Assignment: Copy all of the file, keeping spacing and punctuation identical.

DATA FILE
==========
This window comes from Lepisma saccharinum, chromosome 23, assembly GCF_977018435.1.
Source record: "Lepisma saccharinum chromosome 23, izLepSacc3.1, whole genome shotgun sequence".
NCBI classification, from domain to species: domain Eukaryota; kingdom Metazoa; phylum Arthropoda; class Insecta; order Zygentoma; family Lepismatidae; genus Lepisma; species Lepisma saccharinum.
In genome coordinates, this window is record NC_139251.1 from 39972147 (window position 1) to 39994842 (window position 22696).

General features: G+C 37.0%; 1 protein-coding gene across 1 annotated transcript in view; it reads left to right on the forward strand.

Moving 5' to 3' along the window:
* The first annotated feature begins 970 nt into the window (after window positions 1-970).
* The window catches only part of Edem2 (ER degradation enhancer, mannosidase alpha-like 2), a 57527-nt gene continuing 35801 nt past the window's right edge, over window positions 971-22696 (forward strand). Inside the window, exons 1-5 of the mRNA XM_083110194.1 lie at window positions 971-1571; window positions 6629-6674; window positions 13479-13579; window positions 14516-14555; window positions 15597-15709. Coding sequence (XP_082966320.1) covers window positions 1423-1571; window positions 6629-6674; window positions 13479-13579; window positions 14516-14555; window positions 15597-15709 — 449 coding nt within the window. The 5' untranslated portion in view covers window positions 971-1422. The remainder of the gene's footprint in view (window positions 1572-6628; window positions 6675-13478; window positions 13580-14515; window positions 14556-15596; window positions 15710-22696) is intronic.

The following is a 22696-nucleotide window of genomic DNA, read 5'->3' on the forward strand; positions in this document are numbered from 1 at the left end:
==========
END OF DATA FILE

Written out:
This window comes from Lepisma saccharinum, chromosome 23, assembly GCF_977018435.1.
Source record: "Lepisma saccharinum chromosome 23, izLepSacc3.1, whole genome shotgun sequence".
NCBI classification, from domain to species: domain Eukaryota; kingdom Metazoa; phylum Arthropoda; class Insecta; order Zygentoma; family Lepismatidae; genus Lepisma; species Lepisma saccharinum.
In genome coordinates, this window is record NC_139251.1 from 39972147 (window position 1) to 39994842 (window position 22696).

General features: G+C 37.0%; 1 protein-coding gene across 1 annotated transcript in view; it reads left to right on the forward strand.

Moving 5' to 3' along the window:
* The first annotated feature begins 970 nt into the window (after window positions 1-970).
* The window catches only part of Edem2 (ER degradation enhancer, mannosidase alpha-like 2), a 57527-nt gene continuing 35801 nt past the window's right edge, over window positions 971-22696 (forward strand). Inside the window, exons 1-5 of the mRNA XM_083110194.1 lie at window positions 971-1571; window positions 6629-6674; window positions 13479-13579; window positions 14516-14555; window positions 15597-15709. Coding sequence (XP_082966320.1) covers window positions 1423-1571; window positions 6629-6674; window positions 13479-13579; window positions 14516-14555; window positions 15597-15709 — 449 coding nt within the window. The 5' untranslated portion in view covers window positions 971-1422. The remainder of the gene's footprint in view (window positions 1572-6628; window positions 6675-13478; window positions 13580-14515; window positions 14556-15596; window positions 15710-22696) is intronic.

The following is a 22696-nucleotide window of genomic DNA, read 5'->3' on the forward strand; positions in this document are numbered from 1 at the left end: